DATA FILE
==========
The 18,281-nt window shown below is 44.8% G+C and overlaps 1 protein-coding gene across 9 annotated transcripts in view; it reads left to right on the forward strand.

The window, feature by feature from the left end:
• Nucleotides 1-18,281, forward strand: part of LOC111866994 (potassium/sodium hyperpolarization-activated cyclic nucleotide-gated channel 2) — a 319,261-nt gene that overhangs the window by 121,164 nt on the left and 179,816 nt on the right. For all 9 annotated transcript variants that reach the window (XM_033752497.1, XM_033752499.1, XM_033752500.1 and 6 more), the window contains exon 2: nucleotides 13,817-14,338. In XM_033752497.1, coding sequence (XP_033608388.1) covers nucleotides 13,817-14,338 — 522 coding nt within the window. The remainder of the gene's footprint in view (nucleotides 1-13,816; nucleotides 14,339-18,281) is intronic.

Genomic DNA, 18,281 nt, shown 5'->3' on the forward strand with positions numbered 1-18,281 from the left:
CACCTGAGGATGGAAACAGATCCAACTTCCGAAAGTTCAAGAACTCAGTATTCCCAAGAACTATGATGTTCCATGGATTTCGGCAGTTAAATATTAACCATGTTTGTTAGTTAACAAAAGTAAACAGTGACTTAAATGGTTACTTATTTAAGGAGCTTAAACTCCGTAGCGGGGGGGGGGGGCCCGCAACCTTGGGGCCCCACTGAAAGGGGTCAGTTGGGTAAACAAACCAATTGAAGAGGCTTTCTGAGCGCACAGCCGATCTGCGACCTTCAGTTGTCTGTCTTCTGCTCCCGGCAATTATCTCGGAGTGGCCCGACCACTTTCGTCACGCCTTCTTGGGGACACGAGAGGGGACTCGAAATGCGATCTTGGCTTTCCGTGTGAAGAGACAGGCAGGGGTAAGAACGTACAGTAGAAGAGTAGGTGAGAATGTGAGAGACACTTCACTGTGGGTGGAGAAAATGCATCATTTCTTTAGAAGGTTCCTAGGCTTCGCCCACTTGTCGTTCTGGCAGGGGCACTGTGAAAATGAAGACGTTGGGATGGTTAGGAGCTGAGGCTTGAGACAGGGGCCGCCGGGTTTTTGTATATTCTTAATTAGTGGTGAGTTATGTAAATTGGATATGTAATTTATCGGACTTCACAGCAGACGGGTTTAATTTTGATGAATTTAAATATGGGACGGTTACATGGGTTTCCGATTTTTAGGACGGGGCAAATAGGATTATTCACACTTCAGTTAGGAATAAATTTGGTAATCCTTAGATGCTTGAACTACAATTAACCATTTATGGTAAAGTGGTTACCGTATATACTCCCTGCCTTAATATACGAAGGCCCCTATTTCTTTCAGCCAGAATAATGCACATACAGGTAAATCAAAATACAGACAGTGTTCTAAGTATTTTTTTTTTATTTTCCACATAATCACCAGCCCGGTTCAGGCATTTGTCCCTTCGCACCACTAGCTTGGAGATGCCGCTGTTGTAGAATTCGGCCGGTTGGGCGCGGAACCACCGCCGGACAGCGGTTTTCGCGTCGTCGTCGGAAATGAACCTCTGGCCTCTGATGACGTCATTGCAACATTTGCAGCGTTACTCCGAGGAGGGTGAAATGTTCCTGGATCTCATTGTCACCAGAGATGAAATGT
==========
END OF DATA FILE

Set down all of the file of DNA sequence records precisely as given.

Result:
The 18,281-nt window shown below is 44.8% G+C and overlaps 1 protein-coding gene across 9 annotated transcripts in view; it reads left to right on the forward strand.

The window, feature by feature from the left end:
• Nucleotides 1-18,281, forward strand: part of LOC111866994 (potassium/sodium hyperpolarization-activated cyclic nucleotide-gated channel 2) — a 319,261-nt gene that overhangs the window by 121,164 nt on the left and 179,816 nt on the right. For all 9 annotated transcript variants that reach the window (XM_033752497.1, XM_033752499.1, XM_033752500.1 and 6 more), the window contains exon 2: nucleotides 13,817-14,338. In XM_033752497.1, coding sequence (XP_033608388.1) covers nucleotides 13,817-14,338 — 522 coding nt within the window. The remainder of the gene's footprint in view (nucleotides 1-13,816; nucleotides 14,339-18,281) is intronic.

Genomic DNA, 18,281 nt, shown 5'->3' on the forward strand with positions numbered 1-18,281 from the left:
CACCTGAGGATGGAAACAGATCCAACTTCCGAAAGTTCAAGAACTCAGTATTCCCAAGAACTATGATGTTCCATGGATTTCGGCAGTTAAATATTAACCATGTTTGTTAGTTAACAAAAGTAAACAGTGACTTAAATGGTTACTTATTTAAGGAGCTTAAACTCCGTAGCGGGGGGGGGGGGCCCGCAACCTTGGGGCCCCACTGAAAGGGGTCAGTTGGGTAAACAAACCAATTGAAGAGGCTTTCTGAGCGCACAGCCGATCTGCGACCTTCAGTTGTCTGTCTTCTGCTCCCGGCAATTATCTCGGAGTGGCCCGACCACTTTCGTCACGCCTTCTTGGGGACACGAGAGGGGACTCGAAATGCGATCTTGGCTTTCCGTGTGAAGAGACAGGCAGGGGTAAGAACGTACAGTAGAAGAGTAGGTGAGAATGTGAGAGACACTTCACTGTGGGTGGAGAAAATGCATCATTTCTTTAGAAGGTTCCTAGGCTTCGCCCACTTGTCGTTCTGGCAGGGGCACTGTGAAAATGAAGACGTTGGGATGGTTAGGAGCTGAGGCTTGAGACAGGGGCCGCCGGGTTTTTGTATATTCTTAATTAGTGGTGAGTTATGTAAATTGGATATGTAATTTATCGGACTTCACAGCAGACGGGTTTAATTTTGATGAATTTAAATATGGGACGGTTACATGGGTTTCCGATTTTTAGGACGGGGCAAATAGGATTATTCACACTTCAGTTAGGAATAAATTTGGTAATCCTTAGATGCTTGAACTACAATTAACCATTTATGGTAAAGTGGTTACCGTATATACTCCCTGCCTTAATATACGAAGGCCCCTATTTCTTTCAGCCAGAATAATGCACATACAGGTAAATCAAAATACAGACAGTGTTCTAAGTATTTTTTTTTTATTTTCCACATAATCACCAGCCCGGTTCAGGCATTTGTCCCTTCGCACCACTAGCTTGGAGATGCCGCTGTTGTAGAATTCGGCCGGTTGGGCGCGGAACCACCGCCGGACAGCGGTTTTCGCGTCGTCGTCGGAAATGAACCTCTGGCCTCTGATGACGTCATTGCAACATTTGCAGCGTTACTCCGAGGAGGGTGAAATGTTCCTGGATCTCATTGTCACCAGAGATGAAATGT